The Prius gas-electric hybrid car will become even more environmentally friendly now that Toyota will be adding solar panels to its popular model's roof, according to Nikkei, Japan's financial newspaper. The publication reported that the next generation of the iconic "green" car will be launched in May and may draw enough power from such solar panels—on a sunny day—to power its air conditioner. The solar panels, or photovoltaics, would likely only be included on a limited number of more expensive models. And Toyota will also begin cutting down on shipping pollution associated with the popular hybrids; the company plans to begin producing the Prius in its new Mississippi production plant beginning in 2010.

G-8 vows to stem climate change—But how?
The leaders of the world's Group of Eight richest nations this week pledged to work toward halving global greenhouse gas emissions by 2050 but did not announce exactly how they plan to achieve this. Canada, France, Germany, Italy, Japan, Russia, the U.K. and U.S. did note that they bore a large share of responsibility for the greenhouse gas pollution currently in Earth's atmosphere and its resulting warming effect. Environmental groups and the U.N. criticized the G-8 leaders for failing to announce a concrete plan of action.

Space shuttle: 10 flights to go before retirement
NASA has set target launch dates for the final eight space shuttle flights before the program is mothballed in 2010. That makes a total of 10 flights between now and retirement: one mission in October to upgrade and repair the Hubble Space Telescope, followed by nine more to finish assembly of the International Space Station (ISS), starting in November with a mission to repair faulty rotary joints in the station's movable solar panels. Five missions are scheduled for next year, including deliveries of the station's final solar panels and the remaining components of the Japanese "Kibo" laboratory module. Three flights are set for 2010, with the final one slated to go up on May 31. The shuttle program will be officially retired on September 30, 2010, to make way for the Constellation program, designed to take U.S. astronauts back to the moon by 2020.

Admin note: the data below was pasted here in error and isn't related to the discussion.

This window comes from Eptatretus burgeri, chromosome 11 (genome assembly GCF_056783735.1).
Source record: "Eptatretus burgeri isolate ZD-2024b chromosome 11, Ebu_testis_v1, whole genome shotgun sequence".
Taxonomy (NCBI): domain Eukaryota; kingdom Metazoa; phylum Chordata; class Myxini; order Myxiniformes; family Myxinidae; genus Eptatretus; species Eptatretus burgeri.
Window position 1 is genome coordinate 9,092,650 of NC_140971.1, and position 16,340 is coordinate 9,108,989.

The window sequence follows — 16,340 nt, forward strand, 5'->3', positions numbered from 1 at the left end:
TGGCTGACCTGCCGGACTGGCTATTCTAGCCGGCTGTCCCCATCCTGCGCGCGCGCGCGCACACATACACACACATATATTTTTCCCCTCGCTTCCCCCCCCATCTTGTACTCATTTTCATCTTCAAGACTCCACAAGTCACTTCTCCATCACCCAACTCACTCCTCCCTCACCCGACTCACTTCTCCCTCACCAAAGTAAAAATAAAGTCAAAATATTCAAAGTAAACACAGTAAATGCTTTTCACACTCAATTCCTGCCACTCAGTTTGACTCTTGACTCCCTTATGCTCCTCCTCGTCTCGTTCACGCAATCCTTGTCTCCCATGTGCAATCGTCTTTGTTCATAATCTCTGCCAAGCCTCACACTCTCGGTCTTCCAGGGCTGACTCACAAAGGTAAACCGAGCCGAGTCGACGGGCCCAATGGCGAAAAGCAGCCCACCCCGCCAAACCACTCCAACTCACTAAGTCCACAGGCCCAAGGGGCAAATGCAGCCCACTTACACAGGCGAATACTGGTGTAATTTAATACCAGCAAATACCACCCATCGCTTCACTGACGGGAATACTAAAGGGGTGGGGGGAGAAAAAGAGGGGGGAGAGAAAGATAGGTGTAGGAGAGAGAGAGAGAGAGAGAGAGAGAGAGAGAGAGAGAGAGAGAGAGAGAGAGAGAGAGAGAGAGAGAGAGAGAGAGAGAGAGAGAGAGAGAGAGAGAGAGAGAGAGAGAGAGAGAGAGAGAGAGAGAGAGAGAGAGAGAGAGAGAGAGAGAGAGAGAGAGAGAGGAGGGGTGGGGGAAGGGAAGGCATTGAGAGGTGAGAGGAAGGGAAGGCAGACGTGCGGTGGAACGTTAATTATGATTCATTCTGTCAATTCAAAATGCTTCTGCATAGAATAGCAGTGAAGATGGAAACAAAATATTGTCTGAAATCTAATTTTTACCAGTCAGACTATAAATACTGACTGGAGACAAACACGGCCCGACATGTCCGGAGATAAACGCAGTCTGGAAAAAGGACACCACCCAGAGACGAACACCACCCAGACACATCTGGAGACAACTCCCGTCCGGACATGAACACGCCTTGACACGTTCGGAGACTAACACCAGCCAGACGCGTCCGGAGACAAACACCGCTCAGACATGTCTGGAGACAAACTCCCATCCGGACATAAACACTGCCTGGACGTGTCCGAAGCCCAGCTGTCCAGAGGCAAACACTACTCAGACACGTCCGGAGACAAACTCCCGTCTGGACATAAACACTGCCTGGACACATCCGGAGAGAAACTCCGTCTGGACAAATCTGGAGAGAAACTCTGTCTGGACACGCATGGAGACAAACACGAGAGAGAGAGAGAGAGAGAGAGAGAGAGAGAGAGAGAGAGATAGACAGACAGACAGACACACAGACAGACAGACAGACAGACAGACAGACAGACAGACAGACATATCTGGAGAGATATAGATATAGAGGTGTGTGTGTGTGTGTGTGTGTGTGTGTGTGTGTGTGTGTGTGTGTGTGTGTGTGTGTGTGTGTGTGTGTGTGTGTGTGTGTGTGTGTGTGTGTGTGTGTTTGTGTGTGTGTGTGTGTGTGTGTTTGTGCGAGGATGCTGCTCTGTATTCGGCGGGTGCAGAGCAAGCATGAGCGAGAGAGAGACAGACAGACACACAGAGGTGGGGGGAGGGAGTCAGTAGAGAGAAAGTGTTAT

A sewing machine for genetic material?
Talk about the fabric of life. Scientists at the University of Tokyo and Kyoto University in Japan have announced a new way of manipulating strands of delicate genetic material like thread in a "sewing machine" that may make it easier to spot genes and genetic flaws at the root of disorders such as Down's syndrome. Researchers report in the journal Lab on a Chip that they were able to tame unwieldy DNA chains by winding them around micro "bobbins" and locking them in place with micro "hooks." This helped them examine the fragile genetic links without breaking them. "When a DNA molecule is manipulated and straightened by microhooks and bobbins," said study co-author Kyohei Terao of Kyoto University, "the gene location can be determined easily with high-spatial resolution."

Rights & Permissions
Share this Article:

Comments

You must sign in or register as a ScientificAmerican.com member to submit a comment.
Scientific American Back To School

Back to School Sale!

12 Digital Issues + 4 Years of Archive Access just $19.99

Order Now >

X

Email this Article

X